How should you be planning for your retirement?

Every week experts from FPM Accountants answer your tax and personal finance questions

personal finance
It is important to understand how your retirement would be funded as your personal wealth planning and business succession planning will go hand in hand (AndreyPopov/Getty Images/iStockphoto)

QUESTION: I have built up considerable wealth from my successful furniture company over the years. As I approach my 60s, I am looking towards the future and wondering how best to plan for retirement. How best can my husband and I plan our affairs so we don’t have to worry about tax?

ANSWER: Looking ahead and planning for the future is always recommended as it can often allow you to arrange your affairs in a tax efficient manner as well as give you piece of mind.

When considering retirement, the starting position is to review your disposable income requirements going forward, what type of lifestyle do you plan to have during retirement? It is important to understand how your retirement would be funded as your personal wealth planning and business succession planning will go hand in hand.

The first two considerations in any succession plan would generally be, what is the value of my business and who would be willing to acquire it from me? The value of your business depends on a number of factors and it may be that you may need to implement a strategy to prepare it for sale. The second point to consider is, would there be a willing buyer, this could be a management team already working in the business, a family member(s) or an external third party such as a competitor?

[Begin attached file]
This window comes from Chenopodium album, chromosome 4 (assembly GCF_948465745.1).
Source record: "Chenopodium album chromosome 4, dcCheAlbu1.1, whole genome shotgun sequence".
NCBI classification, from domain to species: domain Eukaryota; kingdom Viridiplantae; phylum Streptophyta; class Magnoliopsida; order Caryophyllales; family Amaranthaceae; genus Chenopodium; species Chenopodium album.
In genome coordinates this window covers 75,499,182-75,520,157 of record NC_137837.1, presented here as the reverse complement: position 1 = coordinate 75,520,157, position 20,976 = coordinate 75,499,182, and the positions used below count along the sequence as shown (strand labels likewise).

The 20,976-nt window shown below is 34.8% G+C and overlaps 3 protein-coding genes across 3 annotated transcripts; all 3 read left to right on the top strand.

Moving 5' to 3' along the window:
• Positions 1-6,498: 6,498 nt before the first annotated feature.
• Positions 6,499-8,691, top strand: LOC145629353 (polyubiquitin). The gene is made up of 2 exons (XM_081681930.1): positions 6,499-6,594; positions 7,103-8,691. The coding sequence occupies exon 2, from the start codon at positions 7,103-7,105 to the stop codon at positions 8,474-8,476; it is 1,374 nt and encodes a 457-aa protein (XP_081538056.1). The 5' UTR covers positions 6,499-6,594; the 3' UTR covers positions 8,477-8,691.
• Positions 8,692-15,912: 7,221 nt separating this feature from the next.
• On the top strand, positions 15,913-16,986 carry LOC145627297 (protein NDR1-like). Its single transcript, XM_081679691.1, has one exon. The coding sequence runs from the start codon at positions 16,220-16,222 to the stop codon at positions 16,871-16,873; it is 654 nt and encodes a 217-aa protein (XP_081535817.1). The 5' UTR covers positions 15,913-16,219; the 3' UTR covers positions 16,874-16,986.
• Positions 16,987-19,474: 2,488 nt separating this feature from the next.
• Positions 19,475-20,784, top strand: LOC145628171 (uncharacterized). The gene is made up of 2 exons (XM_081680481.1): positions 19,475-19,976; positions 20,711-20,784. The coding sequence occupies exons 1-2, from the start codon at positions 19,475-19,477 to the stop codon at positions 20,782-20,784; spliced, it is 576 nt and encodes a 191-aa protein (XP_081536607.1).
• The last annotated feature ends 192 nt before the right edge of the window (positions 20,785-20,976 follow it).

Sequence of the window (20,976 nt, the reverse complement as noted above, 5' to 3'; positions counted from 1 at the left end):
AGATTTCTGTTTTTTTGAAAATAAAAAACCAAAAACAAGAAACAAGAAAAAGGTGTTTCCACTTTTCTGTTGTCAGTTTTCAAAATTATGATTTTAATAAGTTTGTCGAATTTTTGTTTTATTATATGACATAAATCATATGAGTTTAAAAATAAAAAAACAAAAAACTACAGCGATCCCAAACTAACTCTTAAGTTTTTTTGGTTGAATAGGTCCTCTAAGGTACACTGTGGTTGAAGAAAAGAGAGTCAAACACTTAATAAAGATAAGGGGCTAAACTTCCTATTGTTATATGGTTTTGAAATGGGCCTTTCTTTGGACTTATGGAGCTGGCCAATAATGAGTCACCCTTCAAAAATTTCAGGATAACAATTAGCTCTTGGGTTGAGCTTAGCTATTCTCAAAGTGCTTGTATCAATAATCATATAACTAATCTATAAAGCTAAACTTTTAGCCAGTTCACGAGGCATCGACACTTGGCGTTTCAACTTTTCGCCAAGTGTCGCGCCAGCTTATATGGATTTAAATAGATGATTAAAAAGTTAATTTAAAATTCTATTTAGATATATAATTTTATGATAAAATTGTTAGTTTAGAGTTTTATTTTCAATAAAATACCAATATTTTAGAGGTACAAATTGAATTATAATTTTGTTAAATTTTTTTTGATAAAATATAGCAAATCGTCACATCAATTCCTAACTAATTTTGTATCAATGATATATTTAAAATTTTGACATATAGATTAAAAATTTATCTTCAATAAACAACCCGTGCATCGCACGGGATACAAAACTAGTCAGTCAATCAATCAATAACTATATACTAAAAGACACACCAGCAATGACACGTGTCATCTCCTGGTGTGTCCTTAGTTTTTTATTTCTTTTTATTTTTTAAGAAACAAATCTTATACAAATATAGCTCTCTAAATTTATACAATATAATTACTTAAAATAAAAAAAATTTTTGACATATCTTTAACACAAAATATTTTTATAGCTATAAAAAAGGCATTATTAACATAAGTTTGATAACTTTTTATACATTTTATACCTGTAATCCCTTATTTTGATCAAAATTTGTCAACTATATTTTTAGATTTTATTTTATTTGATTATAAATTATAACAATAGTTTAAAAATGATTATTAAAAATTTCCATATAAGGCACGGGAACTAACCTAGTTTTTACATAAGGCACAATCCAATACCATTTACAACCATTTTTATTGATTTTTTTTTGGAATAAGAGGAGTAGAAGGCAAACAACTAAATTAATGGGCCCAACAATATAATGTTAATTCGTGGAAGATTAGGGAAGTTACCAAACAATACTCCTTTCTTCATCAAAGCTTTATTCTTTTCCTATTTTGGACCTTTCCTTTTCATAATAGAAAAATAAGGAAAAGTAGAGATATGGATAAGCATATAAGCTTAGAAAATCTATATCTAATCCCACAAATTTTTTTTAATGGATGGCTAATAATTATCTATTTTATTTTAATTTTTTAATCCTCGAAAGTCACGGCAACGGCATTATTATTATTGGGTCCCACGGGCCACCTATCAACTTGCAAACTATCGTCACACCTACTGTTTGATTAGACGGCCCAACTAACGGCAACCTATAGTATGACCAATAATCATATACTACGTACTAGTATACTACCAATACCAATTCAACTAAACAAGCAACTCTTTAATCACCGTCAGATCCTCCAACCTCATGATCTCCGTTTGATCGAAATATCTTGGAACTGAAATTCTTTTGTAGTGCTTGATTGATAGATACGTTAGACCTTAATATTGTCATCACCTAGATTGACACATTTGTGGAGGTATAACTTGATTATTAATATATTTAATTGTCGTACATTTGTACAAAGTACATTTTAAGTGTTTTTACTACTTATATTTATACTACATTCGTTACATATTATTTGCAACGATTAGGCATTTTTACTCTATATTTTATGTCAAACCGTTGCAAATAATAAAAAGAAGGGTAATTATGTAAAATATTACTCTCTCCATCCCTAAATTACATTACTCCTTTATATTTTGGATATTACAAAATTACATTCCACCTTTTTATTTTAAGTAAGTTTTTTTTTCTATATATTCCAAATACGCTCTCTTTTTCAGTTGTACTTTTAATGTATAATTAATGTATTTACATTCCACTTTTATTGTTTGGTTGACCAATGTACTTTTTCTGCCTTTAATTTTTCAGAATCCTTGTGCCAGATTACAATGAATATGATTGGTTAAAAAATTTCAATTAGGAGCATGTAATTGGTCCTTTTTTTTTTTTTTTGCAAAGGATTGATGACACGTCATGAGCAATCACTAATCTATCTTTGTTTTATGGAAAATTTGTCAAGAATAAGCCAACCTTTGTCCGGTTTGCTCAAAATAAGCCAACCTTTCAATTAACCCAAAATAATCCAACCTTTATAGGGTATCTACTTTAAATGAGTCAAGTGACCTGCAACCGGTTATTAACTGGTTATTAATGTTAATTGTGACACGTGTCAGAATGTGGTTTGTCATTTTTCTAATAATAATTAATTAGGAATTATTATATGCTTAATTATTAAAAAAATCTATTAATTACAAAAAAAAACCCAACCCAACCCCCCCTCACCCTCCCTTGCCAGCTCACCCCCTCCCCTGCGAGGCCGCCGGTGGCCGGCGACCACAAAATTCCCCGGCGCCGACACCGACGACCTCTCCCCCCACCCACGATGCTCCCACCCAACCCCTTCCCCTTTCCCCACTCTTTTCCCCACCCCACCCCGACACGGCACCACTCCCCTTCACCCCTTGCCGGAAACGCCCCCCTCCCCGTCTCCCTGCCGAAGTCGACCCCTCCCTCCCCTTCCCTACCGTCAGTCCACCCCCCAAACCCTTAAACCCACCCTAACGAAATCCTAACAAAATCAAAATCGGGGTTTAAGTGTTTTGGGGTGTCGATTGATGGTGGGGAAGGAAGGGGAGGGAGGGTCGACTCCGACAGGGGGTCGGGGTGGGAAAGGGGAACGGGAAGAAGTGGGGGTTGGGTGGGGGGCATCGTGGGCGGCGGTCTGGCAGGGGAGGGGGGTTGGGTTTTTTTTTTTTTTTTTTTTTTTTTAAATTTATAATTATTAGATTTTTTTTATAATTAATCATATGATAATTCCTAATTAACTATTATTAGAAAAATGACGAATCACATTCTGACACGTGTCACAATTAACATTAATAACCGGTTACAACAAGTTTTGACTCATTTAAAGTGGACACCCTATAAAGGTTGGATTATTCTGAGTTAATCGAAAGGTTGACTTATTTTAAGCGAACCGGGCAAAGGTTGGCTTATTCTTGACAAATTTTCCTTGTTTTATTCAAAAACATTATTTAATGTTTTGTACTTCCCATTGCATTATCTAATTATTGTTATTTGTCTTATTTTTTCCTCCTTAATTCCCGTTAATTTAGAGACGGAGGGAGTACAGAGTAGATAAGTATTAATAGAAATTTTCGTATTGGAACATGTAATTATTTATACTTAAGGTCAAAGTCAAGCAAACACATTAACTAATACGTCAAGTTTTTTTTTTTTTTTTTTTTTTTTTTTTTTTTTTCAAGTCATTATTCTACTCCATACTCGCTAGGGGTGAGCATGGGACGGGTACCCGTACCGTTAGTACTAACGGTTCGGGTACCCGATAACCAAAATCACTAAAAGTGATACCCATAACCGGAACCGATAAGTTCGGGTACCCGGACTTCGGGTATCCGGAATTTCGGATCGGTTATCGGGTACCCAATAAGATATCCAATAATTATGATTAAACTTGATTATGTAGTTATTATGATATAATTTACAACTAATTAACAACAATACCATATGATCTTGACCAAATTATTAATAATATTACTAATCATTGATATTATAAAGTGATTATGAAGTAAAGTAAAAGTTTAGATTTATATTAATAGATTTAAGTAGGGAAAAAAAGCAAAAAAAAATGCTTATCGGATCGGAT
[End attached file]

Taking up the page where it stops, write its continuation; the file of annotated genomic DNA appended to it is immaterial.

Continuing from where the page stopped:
If there is a willing buyer, consideration needs to be given to how the sale could be structured to minimise the associated tax implications. If the business is being passed to the next generation, maybe as a gift, this will also give rise to a number of tax issues. Generally, on the disposal or gift of any business, exposure to inheritance tax, capital gains tax, income tax, VAT and stamp duty needs to be reviewed.

If the business can’t be sold (for various reasons), one exit route may be a member’s voluntary liquidation. As with all other exit strategies, timing of this is important. Again, there are also a number of legal, commercial and taxation matters requiring a review.

Another point you may want to build into your plans is inheritance planning, especially if you expect to have surplus wealth required for your retirement plans and want to minimise inheritance tax when the next generation inherits.

One such way to minimise inheritance tax without giving away control too early is the use of trusts, though specialist advice should be sought when setting up trusts.

Feargal McCormack
Feargal McCormack

Once you are comfortable you have a clear succession plan for your exit from the business and you have decided on how you would like your estate distributed, we would recommend making your intentions clear with all relevant parties.

The importance of a family meeting to give clarity to all concerned and underpinning your wishes cannot be understated. We have found that this avoids family disputes in the future.

It is important that you work with your trusted business advisers to help make sure you have thought out each scenario and plan for any tax implications, as well as put steps in motion to work towards your end goal of a worry-free retirement.

  • Feargal McCormack ( is managing partner at FPM Accountants Ltd ( The advice in this column is specific to the facts surrounding the question posed. Neither the Irish News nor the contributors accept any liability for any direct or indirect loss arising from any reliance placed on replies.